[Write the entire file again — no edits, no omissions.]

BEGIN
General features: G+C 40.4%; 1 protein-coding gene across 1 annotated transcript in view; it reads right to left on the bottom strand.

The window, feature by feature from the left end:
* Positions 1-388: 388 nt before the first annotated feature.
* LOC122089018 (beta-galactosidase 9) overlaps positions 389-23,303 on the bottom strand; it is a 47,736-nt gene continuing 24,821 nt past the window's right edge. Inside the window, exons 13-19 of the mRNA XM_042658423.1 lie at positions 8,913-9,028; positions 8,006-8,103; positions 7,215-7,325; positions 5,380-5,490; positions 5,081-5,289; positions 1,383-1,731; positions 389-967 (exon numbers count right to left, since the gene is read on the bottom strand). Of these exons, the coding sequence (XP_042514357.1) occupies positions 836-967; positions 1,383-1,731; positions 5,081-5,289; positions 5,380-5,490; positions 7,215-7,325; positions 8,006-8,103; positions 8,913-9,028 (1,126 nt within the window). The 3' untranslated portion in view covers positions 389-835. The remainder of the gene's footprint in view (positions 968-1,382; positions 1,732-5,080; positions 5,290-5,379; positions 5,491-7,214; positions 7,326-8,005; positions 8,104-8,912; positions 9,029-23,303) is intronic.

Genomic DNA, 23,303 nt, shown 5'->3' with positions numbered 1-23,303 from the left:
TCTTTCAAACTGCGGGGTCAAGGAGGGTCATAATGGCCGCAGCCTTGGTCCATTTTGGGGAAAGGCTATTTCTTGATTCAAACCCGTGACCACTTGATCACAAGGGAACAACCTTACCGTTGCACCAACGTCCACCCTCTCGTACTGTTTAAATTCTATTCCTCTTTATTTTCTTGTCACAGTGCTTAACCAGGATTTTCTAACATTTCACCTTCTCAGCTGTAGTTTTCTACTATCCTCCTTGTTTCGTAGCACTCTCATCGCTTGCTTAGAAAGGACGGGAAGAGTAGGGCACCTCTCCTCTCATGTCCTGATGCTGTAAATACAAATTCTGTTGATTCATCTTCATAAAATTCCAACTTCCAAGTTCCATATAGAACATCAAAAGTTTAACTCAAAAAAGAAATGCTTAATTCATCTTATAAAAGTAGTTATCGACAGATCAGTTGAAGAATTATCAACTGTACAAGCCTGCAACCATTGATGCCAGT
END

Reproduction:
General features: G+C 40.4%; 1 protein-coding gene across 1 annotated transcript in view; it reads right to left on the bottom strand.

The window, feature by feature from the left end:
* Positions 1-388: 388 nt before the first annotated feature.
* LOC122089018 (beta-galactosidase 9) overlaps positions 389-23,303 on the bottom strand; it is a 47,736-nt gene continuing 24,821 nt past the window's right edge. Inside the window, exons 13-19 of the mRNA XM_042658423.1 lie at positions 8,913-9,028; positions 8,006-8,103; positions 7,215-7,325; positions 5,380-5,490; positions 5,081-5,289; positions 1,383-1,731; positions 389-967 (exon numbers count right to left, since the gene is read on the bottom strand). Of these exons, the coding sequence (XP_042514357.1) occupies positions 836-967; positions 1,383-1,731; positions 5,081-5,289; positions 5,380-5,490; positions 7,215-7,325; positions 8,006-8,103; positions 8,913-9,028 (1,126 nt within the window). The 3' untranslated portion in view covers positions 389-835. The remainder of the gene's footprint in view (positions 968-1,382; positions 1,732-5,080; positions 5,290-5,379; positions 5,491-7,214; positions 7,326-8,005; positions 8,104-8,912; positions 9,029-23,303) is intronic.

Genomic DNA, 23,303 nt, shown 5'->3' with positions numbered 1-23,303 from the left:
TCTTTCAAACTGCGGGGTCAAGGAGGGTCATAATGGCCGCAGCCTTGGTCCATTTTGGGGAAAGGCTATTTCTTGATTCAAACCCGTGACCACTTGATCACAAGGGAACAACCTTACCGTTGCACCAACGTCCACCCTCTCGTACTGTTTAAATTCTATTCCTCTTTATTTTCTTGTCACAGTGCTTAACCAGGATTTTCTAACATTTCACCTTCTCAGCTGTAGTTTTCTACTATCCTCCTTGTTTCGTAGCACTCTCATCGCTTGCTTAGAAAGGACGGGAAGAGTAGGGCACCTCTCCTCTCATGTCCTGATGCTGTAAATACAAATTCTGTTGATTCATCTTCATAAAATTCCAACTTCCAAGTTCCATATAGAACATCAAAAGTTTAACTCAAAAAAGAAATGCTTAATTCATCTTATAAAAGTAGTTATCGACAGATCAGTTGAAGAATTATCAACTGTACAAGCCTGCAACCATTGATGCCAGT